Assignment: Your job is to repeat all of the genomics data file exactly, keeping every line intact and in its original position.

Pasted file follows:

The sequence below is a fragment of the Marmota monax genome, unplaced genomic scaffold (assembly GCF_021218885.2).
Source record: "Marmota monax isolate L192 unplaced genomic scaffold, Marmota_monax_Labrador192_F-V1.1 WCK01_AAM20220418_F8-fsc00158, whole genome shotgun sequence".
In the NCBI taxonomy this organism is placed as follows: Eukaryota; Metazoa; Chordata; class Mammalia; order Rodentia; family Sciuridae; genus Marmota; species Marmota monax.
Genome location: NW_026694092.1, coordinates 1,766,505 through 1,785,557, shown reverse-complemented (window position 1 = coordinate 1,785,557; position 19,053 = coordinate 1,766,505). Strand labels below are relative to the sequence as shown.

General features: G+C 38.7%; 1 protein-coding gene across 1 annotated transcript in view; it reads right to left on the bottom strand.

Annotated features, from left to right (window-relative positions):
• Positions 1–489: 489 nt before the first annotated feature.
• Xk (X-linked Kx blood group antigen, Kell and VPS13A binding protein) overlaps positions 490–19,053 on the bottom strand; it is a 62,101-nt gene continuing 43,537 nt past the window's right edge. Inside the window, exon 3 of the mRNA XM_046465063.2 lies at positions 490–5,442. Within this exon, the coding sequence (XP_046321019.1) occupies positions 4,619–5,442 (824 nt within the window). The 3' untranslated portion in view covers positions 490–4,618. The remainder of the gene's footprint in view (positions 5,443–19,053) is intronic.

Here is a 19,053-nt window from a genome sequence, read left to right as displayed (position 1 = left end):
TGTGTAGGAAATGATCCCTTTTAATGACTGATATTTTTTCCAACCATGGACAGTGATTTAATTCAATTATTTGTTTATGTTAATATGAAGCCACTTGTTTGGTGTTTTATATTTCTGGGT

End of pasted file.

The sequence below is a fragment of the Marmota monax genome, unplaced genomic scaffold (assembly GCF_021218885.2).
Source record: "Marmota monax isolate L192 unplaced genomic scaffold, Marmota_monax_Labrador192_F-V1.1 WCK01_AAM20220418_F8-fsc00158, whole genome shotgun sequence".
In the NCBI taxonomy this organism is placed as follows: Eukaryota; Metazoa; Chordata; class Mammalia; order Rodentia; family Sciuridae; genus Marmota; species Marmota monax.
Genome location: NW_026694092.1, coordinates 1,766,505 through 1,785,557, shown reverse-complemented (window position 1 = coordinate 1,785,557; position 19,053 = coordinate 1,766,505). Strand labels below are relative to the sequence as shown.

General features: G+C 38.7%; 1 protein-coding gene across 1 annotated transcript in view; it reads right to left on the bottom strand.

Annotated features, from left to right (window-relative positions):
• Positions 1–489: 489 nt before the first annotated feature.
• Xk (X-linked Kx blood group antigen, Kell and VPS13A binding protein) overlaps positions 490–19,053 on the bottom strand; it is a 62,101-nt gene continuing 43,537 nt past the window's right edge. Inside the window, exon 3 of the mRNA XM_046465063.2 lies at positions 490–5,442. Within this exon, the coding sequence (XP_046321019.1) occupies positions 4,619–5,442 (824 nt within the window). The 3' untranslated portion in view covers positions 490–4,618. The remainder of the gene's footprint in view (positions 5,443–19,053) is intronic.

Here is a 19,053-nt window from a genome sequence, read left to right as displayed (position 1 = left end):
TGTGTAGGAAATGATCCCTTTTAATGACTGATATTTTTTCCAACCATGGACAGTGATTTAATTCAATTATTTGTTTATGTTAATATGAAGCCACTTGTTTGGTGTTTTATATTTCTGGGT